Walter Reed clarifies policy on donations to patients
WASHINGTON — Walter Reed Army Medical Center officials said they aren’t blocking charitable donations from reaching patients there, despite news reports saying gifts over $20 are being refused by hospital staff.
Earlier this week, the wife of Rep. Bill Young, R-Fla., sent a letter to President Bush and Defense Department officials saying she was “nauseated” by reports that Walter Reed officials had warned charities that their donations to wounded troops could violate federal law.
At issue are rules governing gifts to federal employees, which prohibit companies who do business or wish to do business with government agencies from giving anything that could be construed as a bribe. In general, items over $20 are a violation of the rules.
“To suggest that troops could face discipline (for the gifts), from a warning to a court-martial at their commanders’ discretion, is disgusting,” wrote Beverly Young.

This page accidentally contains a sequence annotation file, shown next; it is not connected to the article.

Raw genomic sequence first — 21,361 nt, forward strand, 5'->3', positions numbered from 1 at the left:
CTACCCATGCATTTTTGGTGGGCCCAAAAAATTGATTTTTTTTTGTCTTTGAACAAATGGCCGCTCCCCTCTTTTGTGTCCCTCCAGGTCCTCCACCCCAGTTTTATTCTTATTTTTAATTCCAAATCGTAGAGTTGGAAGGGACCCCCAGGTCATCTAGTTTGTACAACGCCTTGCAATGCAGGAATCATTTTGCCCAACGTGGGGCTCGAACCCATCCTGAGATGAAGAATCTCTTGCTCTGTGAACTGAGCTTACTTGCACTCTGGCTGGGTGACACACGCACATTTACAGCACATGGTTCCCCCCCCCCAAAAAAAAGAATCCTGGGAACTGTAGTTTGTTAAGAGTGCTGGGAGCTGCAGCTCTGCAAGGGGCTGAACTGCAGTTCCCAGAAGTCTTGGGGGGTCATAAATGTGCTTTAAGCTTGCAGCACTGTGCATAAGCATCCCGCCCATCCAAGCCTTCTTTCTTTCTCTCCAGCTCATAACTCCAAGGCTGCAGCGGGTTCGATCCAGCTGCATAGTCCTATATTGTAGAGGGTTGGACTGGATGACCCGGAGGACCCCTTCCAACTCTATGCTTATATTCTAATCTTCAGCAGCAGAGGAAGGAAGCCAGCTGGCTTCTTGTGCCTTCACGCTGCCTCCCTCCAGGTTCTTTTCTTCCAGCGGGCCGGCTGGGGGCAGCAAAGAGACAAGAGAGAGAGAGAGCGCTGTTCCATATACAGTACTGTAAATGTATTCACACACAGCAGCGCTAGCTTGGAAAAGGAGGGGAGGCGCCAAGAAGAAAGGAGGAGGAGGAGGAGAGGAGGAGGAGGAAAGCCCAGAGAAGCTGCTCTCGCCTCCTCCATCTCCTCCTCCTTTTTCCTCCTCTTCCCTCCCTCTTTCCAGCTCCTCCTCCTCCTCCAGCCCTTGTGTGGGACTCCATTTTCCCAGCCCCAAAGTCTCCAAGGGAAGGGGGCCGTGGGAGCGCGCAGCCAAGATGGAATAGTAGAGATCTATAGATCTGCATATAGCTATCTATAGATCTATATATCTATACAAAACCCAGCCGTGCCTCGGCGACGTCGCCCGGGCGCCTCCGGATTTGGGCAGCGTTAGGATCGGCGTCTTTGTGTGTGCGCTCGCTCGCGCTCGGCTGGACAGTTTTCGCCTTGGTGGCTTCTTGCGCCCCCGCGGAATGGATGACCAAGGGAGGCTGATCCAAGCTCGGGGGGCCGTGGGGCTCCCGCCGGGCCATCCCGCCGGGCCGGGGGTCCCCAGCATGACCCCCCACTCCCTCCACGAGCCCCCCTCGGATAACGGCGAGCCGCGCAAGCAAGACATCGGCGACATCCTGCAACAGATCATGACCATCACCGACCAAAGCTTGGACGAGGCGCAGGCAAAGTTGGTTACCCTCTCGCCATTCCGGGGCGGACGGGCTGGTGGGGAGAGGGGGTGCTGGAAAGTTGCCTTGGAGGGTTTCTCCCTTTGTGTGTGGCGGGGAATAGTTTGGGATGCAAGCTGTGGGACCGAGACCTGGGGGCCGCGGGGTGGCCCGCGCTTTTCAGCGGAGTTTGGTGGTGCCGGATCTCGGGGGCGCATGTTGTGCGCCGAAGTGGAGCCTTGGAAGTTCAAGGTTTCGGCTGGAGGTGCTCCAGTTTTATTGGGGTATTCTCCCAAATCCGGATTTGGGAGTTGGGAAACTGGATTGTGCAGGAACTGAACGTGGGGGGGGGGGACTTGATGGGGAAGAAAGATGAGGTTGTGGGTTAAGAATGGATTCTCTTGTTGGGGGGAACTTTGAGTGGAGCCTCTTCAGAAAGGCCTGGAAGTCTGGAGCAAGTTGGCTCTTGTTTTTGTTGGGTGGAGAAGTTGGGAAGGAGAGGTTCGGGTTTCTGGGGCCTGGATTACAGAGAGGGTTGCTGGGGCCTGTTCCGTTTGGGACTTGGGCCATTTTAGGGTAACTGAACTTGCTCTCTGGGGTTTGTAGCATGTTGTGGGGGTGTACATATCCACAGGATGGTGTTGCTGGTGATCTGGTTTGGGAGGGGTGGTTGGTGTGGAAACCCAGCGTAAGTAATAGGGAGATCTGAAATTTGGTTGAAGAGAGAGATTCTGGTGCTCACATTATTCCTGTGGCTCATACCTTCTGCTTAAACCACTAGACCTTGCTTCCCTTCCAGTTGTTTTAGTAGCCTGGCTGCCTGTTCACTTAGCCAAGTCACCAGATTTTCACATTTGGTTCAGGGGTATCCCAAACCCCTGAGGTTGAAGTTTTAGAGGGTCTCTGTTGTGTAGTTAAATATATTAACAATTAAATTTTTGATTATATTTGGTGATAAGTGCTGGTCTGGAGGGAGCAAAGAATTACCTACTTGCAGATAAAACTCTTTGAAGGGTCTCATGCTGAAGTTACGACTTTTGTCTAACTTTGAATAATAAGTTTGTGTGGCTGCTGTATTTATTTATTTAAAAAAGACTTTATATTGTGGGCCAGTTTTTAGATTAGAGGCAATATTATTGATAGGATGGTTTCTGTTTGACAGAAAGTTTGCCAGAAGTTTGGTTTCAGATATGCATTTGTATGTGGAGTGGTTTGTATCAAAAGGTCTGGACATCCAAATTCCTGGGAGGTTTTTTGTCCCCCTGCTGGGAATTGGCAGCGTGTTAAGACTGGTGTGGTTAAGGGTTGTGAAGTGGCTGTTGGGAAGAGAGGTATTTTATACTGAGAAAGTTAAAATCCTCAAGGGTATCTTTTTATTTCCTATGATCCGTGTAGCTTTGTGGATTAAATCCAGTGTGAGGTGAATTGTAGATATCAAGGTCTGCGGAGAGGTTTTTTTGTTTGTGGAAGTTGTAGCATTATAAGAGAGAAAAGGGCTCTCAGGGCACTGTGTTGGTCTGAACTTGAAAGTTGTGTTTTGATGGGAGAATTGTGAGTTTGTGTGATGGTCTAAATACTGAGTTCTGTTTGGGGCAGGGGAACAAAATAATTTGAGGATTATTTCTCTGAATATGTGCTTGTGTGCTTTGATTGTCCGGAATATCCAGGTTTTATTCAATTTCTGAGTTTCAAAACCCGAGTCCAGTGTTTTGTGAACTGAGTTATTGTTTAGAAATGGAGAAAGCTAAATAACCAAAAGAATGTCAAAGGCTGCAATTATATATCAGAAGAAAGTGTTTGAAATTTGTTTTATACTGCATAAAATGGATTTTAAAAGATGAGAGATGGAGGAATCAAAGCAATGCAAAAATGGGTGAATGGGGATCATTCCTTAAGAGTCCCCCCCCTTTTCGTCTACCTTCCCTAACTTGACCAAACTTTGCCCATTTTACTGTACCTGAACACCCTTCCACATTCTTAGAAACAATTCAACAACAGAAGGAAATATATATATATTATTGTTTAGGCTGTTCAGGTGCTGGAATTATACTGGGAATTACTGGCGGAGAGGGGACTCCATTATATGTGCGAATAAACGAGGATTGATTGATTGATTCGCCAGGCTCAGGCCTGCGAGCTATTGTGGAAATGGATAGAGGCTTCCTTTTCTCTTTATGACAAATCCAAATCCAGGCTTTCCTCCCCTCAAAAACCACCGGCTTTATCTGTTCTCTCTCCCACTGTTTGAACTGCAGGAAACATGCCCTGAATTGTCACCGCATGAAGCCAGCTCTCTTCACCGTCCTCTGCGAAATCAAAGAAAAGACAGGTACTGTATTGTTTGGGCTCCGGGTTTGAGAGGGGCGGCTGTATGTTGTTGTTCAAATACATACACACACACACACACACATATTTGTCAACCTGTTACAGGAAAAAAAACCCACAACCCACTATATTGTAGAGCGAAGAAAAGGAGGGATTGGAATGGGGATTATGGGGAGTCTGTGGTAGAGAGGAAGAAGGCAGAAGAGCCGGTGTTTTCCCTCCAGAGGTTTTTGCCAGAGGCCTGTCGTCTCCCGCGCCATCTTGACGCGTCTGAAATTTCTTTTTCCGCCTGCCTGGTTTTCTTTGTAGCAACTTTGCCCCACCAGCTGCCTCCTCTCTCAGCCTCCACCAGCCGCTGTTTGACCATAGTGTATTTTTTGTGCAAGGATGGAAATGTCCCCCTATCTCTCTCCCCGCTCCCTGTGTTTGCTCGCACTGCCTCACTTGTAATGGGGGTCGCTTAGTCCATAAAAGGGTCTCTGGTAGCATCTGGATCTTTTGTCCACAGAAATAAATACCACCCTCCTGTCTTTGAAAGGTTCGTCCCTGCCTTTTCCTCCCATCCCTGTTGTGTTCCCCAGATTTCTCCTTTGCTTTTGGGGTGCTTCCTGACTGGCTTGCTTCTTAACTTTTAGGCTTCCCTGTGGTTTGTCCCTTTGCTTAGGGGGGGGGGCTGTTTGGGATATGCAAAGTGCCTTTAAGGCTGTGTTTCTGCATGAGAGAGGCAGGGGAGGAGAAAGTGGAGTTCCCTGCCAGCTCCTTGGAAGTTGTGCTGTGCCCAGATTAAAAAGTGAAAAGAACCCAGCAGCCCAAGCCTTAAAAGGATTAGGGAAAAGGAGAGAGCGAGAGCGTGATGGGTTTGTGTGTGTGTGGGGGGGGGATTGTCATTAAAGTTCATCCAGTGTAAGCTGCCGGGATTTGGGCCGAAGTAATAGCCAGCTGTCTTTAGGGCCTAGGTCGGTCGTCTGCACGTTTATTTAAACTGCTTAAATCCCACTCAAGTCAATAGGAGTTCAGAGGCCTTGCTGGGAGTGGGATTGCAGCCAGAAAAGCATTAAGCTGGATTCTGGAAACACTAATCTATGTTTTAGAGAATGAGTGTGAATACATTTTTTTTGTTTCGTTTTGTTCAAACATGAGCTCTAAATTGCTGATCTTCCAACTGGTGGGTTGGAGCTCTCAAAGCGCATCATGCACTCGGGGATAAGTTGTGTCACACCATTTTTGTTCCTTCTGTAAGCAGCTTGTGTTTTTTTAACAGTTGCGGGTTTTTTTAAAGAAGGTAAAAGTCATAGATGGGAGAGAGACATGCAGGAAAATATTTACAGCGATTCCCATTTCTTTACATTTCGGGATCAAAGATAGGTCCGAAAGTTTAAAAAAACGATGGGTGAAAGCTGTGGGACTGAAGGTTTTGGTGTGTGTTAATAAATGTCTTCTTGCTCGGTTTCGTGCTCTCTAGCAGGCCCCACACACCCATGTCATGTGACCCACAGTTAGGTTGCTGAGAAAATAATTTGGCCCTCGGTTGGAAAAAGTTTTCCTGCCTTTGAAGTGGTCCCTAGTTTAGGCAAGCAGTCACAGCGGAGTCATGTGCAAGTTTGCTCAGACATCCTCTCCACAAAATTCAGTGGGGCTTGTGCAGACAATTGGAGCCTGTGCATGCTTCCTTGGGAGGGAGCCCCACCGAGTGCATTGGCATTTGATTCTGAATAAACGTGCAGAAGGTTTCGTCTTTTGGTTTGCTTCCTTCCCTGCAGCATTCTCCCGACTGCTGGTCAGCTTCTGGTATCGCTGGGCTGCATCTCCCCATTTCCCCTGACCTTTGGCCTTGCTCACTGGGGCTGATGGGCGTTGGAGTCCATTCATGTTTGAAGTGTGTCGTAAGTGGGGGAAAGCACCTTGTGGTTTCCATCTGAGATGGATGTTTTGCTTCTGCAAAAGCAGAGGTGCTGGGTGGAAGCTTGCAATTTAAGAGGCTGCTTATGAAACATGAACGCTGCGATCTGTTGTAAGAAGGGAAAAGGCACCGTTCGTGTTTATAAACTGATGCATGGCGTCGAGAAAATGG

But Ann Johnson, spokeswoman for Walter Reed, said the medical center has not made any recent policy changes and has not been refusing donations for troops recovering there.
Officials recently had a meeting with several charitable organizations to review their plans for the holiday season and review Walter Reed’s procedures for handling donations, which is to filter them through the center’s Family Assistance Center for a legal review.
Defense Department officials said the $20 federal limit applies only to companies with government related business interests, not military-focused charities like the ones that have appeared in the last few years.
So a gift such as direct cash handouts to troops from a company like Boeing, which has contracts worth billions with the Defense Department, would be prohibited under the rules.
But DVDs, T-shirts or homemade cookies sent by a nonprofit charity to the hospital — or to troops serving overseas — wouldn’t cause any problems with the current regulation.
Johnson said the assistance center’s review usually only takes a day or two, and also allows officials a chance to decide how to use or distribute the gifts.
Still, officials at Young’s office said Friday that the confusion over acceptable gifts warrants a study, as does the Army’s policy to review all donations regardless of their source. His aides are looking into possible legislative action to clear up any loopholes which could block or slow legitimate donations.